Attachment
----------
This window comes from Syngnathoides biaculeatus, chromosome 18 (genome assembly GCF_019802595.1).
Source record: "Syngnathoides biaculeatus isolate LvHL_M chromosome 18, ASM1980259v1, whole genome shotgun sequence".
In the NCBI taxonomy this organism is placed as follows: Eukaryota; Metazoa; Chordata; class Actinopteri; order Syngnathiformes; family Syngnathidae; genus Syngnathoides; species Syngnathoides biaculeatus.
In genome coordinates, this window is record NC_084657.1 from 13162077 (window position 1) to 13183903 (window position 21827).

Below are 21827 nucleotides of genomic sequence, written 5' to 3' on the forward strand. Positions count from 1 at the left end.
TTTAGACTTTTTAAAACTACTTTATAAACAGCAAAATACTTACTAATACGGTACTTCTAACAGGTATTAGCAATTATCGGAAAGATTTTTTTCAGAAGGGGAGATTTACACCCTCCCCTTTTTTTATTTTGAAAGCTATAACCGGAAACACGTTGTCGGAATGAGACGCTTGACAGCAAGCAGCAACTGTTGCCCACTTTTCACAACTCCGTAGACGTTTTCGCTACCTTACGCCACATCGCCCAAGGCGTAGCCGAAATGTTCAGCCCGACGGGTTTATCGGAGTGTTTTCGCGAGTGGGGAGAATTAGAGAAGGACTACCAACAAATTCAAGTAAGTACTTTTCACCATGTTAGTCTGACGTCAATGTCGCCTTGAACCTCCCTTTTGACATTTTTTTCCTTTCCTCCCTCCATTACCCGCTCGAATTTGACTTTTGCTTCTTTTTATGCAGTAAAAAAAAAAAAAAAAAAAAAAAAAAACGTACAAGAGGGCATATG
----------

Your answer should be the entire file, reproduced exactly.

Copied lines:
This window comes from Syngnathoides biaculeatus, chromosome 18 (genome assembly GCF_019802595.1).
Source record: "Syngnathoides biaculeatus isolate LvHL_M chromosome 18, ASM1980259v1, whole genome shotgun sequence".
In the NCBI taxonomy this organism is placed as follows: Eukaryota; Metazoa; Chordata; class Actinopteri; order Syngnathiformes; family Syngnathidae; genus Syngnathoides; species Syngnathoides biaculeatus.
In genome coordinates, this window is record NC_084657.1 from 13162077 (window position 1) to 13183903 (window position 21827).

Below are 21827 nucleotides of genomic sequence, written 5' to 3' on the forward strand. Positions count from 1 at the left end.
TTTAGACTTTTTAAAACTACTTTATAAACAGCAAAATACTTACTAATACGGTACTTCTAACAGGTATTAGCAATTATCGGAAAGATTTTTTTCAGAAGGGGAGATTTACACCCTCCCCTTTTTTTATTTTGAAAGCTATAACCGGAAACACGTTGTCGGAATGAGACGCTTGACAGCAAGCAGCAACTGTTGCCCACTTTTCACAACTCCGTAGACGTTTTCGCTACCTTACGCCACATCGCCCAAGGCGTAGCCGAAATGTTCAGCCCGACGGGTTTATCGGAGTGTTTTCGCGAGTGGGGAGAATTAGAGAAGGACTACCAACAAATTCAAGTAAGTACTTTTCACCATGTTAGTCTGACGTCAATGTCGCCTTGAACCTCCCTTTTGACATTTTTTTCCTTTCCTCCCTCCATTACCCGCTCGAATTTGACTTTTGCTTCTTTTTATGCAGTAAAAAAAAAAAAAAAAAAAAAAAAAAACGTACAAGAGGGCATATG